Nike are determined to help athletes succeed. Phil Knight was passionate about victory for his athletes, and based the companies principles accordingly. Tichy and Cohen (2002) believe that it is Knight's ideas that are the foundations for all Nikes operations. It is evident through their mission statement. “Bring inspiration and innovation to every athlete in the world.. If you have a body you're an athlete” (Nike, Inc., 2018c). This statement highlights the scale of the market that they are trying to reach.

Nike have a number of Maxims which outline the direction of the company. Number 8 states “8. ‘Do the right thing.' Nike thinks of itself as a responsible global citizen, embracing the stakeholder view of corporate social responsibility. It encourages its people to be honest and transparent and to promote diversity and sustainability.” This has been shown through ‘Nike code of conduct' (Doorey, 2011). This was brought out in response to claims by Jeff Ballinger  who exposed poor working conditions and low pay for workers in Nikes supply chain in 1991. In 1996 when questioned about

Fig. 1: Nikes running shoe criteria (Peter and Olson, 2015)  the conditions of the workers producing her clothing line Kathy Lee Gifford famously broke down in tears while apologising profusely. Nike now, as a result of pressure from customers since 2005, produces regular corporate social responsibility reports, displaying their commitment to meet desired moral standards.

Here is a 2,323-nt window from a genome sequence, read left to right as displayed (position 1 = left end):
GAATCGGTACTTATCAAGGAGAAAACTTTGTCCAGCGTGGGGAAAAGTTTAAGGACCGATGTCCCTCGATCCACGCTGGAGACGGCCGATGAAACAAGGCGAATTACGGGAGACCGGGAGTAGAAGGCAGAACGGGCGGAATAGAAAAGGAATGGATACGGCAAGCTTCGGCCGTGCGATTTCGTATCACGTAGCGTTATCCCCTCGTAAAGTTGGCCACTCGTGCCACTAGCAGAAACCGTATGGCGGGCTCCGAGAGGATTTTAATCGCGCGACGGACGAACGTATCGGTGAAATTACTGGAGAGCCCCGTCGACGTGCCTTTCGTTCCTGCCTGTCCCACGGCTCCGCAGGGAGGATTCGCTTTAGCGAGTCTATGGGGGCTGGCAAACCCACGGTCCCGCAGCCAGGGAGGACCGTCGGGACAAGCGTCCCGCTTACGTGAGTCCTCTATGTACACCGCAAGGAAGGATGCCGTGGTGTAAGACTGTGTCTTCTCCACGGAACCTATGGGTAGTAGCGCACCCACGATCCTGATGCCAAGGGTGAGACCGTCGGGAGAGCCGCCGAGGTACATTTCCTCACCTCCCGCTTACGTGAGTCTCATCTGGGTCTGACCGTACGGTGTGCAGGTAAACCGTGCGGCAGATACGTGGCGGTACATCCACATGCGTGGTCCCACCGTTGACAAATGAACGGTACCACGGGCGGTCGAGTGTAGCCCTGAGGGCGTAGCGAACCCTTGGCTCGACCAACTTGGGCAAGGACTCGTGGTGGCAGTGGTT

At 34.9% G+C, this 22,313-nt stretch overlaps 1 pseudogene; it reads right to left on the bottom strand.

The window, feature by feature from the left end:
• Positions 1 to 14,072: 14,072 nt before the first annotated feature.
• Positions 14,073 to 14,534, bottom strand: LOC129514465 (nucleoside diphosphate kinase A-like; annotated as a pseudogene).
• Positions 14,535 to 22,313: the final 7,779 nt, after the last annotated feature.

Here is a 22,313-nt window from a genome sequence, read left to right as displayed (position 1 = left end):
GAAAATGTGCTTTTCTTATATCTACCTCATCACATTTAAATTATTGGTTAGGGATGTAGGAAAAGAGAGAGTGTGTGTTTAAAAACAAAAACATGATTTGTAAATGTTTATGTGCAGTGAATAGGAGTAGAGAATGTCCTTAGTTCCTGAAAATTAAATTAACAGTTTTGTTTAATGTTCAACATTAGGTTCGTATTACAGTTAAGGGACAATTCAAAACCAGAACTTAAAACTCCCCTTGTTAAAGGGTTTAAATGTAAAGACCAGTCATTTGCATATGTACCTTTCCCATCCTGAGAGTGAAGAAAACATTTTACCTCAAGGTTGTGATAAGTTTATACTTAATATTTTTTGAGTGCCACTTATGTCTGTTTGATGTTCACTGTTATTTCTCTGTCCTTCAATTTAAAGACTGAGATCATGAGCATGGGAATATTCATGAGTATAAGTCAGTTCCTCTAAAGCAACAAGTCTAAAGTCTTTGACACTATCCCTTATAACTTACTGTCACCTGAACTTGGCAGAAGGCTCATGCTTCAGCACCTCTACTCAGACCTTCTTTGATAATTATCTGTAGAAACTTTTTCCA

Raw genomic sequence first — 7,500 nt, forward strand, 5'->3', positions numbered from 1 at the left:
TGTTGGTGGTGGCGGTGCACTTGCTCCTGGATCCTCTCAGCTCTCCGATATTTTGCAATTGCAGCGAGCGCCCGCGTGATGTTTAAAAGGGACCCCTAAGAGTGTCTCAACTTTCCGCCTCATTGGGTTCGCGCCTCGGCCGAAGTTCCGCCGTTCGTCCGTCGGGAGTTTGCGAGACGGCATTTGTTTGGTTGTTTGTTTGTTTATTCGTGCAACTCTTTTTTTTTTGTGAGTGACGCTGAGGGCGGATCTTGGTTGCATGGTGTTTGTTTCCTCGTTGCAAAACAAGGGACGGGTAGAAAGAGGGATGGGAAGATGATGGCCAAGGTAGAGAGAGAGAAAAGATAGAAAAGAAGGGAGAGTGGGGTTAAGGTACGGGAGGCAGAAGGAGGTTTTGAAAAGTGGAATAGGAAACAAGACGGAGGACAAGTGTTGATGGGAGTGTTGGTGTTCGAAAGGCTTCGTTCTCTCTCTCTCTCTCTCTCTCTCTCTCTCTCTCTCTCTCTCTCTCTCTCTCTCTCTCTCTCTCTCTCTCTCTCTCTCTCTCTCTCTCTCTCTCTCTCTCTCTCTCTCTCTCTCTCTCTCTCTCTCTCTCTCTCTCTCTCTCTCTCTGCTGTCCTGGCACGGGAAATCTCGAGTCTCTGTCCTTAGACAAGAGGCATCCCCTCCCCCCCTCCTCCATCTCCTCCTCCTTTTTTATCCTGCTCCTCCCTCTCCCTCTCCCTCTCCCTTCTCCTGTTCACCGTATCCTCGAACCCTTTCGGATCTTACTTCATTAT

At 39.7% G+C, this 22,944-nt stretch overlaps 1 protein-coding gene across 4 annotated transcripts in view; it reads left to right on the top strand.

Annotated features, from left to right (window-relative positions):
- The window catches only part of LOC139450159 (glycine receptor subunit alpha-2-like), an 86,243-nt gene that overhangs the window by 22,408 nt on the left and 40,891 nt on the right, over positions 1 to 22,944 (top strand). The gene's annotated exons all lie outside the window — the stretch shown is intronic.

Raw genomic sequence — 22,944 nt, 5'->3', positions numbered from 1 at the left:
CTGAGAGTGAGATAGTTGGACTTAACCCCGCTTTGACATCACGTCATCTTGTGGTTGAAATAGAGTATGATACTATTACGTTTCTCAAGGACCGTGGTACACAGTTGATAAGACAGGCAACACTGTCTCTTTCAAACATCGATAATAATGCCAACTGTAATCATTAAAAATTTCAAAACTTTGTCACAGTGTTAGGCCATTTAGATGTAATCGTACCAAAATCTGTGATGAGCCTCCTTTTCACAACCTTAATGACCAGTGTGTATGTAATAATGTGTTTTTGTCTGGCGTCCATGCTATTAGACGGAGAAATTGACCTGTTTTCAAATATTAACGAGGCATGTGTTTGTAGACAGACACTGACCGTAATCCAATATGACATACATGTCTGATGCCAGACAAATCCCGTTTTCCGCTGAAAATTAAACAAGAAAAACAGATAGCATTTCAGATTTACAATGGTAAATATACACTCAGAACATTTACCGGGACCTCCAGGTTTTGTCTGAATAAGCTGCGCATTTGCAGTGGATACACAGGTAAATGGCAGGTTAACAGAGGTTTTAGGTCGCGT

Oregon locals have challenged Maxim 8 claiming that land is being taken from them and given for use by Nike factory workers only. Miller (2012) reports how the local public in Oregon, Portland area are concerned as facilities and woodland areas are being taken over and they are being ristricted access. Tensions between Nike and locals have risen as a result and then announcement of futher Nike expansion plans have not helped the situation (Brettman, 2016).

In order to engage with customers Nikes marketeers use the marketing mix, also known as the 4 P's highlight as Product, Price, Place and Promotion, as seen in figure 2 (Kotler and Armstrong, 2018).